Northern Rakhine has been ravaged by communal violence since Rohingya insurgents staged deadly raids on police posts on August 25, unleashing an army crackdown that has displaced hundreds of thousands of civilians.
The vast majority – more than 430,000 – are Rohingya Muslims who have fled across the border to Bangladesh from a military campaign which the UN says likely amounts to ethnic cleansing of the stateless minority.
But tens of thousands of ethnic Rakhine Buddhists, and the region’s small population of Hindus, have also been internally displaced, saying they were attacked by Rohingya militants.
Yesterday (Sept 24) the army said it had discovered two mud pits filled with 28 Hindu corpses, including women and children, outside the village of Ye Baw Kyaw in northern Rakhine.
“The security troops continue searching for remaining Hindu people around the places of the pits,” said a statement posted on army chief Min Aung Hlaing’s Facebook page today, blaming Rohingya militants for the killings.
Displaced Hindus from the area said last week that Rohingya fighters stormed into their communities on August 25, killing many and taking others into the forest.
They showed a list of 102 people from two villages – Ye Baw Kyaw, where the bodies were found, and Taung Ywar – feared dead by distraught relatives, who wept as they described the bloodshed.
A Hindu community leader in the area, Ni Maul, confirmed that the search was going on.
“Soldiers and police are here with us to find the rest of the bodies around this area,” he said, adding that authorities are still working to identify the 28 corpses exhumed yesterday.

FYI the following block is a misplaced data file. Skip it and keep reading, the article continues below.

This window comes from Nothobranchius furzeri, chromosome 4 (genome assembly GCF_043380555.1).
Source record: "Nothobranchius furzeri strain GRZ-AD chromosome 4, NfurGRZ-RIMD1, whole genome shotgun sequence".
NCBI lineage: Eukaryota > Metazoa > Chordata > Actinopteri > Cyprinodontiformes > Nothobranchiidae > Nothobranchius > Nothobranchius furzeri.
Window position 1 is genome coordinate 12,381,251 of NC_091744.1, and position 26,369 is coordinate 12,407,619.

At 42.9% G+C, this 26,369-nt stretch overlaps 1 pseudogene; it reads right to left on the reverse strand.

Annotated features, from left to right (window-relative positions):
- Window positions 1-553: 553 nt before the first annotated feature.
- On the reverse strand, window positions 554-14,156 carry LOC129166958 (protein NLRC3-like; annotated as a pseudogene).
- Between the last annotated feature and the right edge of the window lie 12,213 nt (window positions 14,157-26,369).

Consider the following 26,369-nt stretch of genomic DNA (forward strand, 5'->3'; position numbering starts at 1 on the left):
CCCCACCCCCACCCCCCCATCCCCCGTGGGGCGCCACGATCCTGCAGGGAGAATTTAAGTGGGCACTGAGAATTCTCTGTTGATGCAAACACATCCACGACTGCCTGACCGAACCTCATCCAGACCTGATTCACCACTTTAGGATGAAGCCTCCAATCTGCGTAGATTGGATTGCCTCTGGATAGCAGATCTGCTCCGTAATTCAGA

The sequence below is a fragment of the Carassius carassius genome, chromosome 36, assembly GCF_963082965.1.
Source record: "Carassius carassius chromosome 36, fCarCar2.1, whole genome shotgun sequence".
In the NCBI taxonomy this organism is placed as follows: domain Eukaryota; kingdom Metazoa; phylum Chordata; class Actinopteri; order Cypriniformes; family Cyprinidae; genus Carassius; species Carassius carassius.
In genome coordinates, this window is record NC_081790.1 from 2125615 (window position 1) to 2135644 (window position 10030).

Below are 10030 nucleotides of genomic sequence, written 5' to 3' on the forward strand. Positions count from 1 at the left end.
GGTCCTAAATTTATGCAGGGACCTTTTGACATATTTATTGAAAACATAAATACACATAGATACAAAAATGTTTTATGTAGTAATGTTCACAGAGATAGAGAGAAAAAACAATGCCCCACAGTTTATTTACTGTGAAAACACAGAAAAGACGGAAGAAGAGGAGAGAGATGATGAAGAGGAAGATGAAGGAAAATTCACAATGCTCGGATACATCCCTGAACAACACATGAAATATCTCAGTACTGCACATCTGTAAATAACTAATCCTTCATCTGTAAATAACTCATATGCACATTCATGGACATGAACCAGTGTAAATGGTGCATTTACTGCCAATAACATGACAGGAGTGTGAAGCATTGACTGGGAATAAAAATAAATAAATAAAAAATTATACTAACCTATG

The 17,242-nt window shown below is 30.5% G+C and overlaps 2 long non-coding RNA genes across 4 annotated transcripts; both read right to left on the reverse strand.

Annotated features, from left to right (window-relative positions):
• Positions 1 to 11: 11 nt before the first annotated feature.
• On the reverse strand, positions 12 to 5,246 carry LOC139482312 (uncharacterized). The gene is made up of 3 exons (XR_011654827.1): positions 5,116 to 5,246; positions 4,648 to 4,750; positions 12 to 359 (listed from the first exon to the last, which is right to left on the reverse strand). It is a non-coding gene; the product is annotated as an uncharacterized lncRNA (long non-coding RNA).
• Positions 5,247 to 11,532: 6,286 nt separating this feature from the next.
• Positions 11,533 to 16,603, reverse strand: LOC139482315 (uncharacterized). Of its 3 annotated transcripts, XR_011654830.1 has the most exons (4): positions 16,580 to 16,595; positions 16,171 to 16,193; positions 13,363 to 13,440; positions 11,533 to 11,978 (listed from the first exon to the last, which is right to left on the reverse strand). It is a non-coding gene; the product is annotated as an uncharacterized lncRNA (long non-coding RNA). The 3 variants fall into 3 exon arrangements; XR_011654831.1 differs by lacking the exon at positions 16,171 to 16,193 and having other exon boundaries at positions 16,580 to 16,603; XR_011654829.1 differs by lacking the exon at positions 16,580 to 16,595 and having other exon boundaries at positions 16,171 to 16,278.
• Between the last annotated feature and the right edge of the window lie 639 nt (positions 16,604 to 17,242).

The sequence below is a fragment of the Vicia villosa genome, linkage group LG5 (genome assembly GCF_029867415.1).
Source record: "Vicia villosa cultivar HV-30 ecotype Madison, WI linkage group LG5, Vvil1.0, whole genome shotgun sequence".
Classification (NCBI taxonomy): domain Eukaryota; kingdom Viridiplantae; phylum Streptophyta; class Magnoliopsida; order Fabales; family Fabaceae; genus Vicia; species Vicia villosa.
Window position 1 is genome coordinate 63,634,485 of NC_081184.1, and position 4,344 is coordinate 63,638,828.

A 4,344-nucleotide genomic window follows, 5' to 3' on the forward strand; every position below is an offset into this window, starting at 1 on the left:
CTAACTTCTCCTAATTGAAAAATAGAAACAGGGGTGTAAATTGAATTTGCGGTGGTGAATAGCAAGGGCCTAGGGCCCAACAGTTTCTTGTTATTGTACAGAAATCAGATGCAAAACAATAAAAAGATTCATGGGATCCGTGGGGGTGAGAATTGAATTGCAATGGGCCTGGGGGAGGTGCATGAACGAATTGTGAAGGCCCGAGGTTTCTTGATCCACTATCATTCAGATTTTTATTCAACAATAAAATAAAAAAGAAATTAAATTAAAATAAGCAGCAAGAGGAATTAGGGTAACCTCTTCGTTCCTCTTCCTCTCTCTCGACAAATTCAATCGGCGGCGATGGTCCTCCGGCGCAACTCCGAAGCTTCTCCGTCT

With the government blocking access to the conflict zone, it is difficult to verify the maelstrom of accusations that have further fuelled ethnic hatreds in Rakhine.
But the army has steadfastly blamed violence on the Rohingya – a Muslim minority it has been trying for years to eject from Myanmar – while highlighting the suffering of other ethnic groups swept up in the violence.
The focal point of the unrest, northern Rakhine’s Maungdaw district, was once home to a fragile mosaic of religious communities, dominated by the Rohingya.
Vast swathes of the border region are now completely emptied of Muslim residents, with nearly 40% of Rohingya villages abandoned in under a month.
Frightened and dispossessed ethnic Rakhine Buddhists and Hindus, who have largely fled south, say they see no future alongside their former Muslim neighbours.
“I do not dare go back to the village,” said Kyaw Kyaw Naing, one of hundreds of displaced Hindus sheltering in a derelict football stadium in Rakhine’s state capital Sittwe.
“We still do not know yet how many of those dead bodies include relatives from our camp,” added the 34-year-old, whose Hindu name is Shu Bown.
In Bangladesh, relief agencies are struggling to meet the vast needs of the Rohingya cramming into shanties in Cox’s Bazar, an influx the UN has described as the “fastest and most urgent refugee emergency in the world”.
Yet there is little sympathy for the Muslim minority inside Myanmar, where Islamophobia has been stewing for years among the overwhelmingly Buddhist population.
Even before the latest eruption of violence, the 1.1 million-strong Rohingya were relegated to precarious and impoverished lives, with hundreds of thousands trapped in refugee camps following previous waves of persecution.
Those outside the camps were subject to laws that stripped them of citizenship and severely restricted their movements and access to jobs, schooling and healthcare.
Analysts say the repression helped give rise to the Arakan Rohingya Salvation Army, whose raids plunged the region into crisis.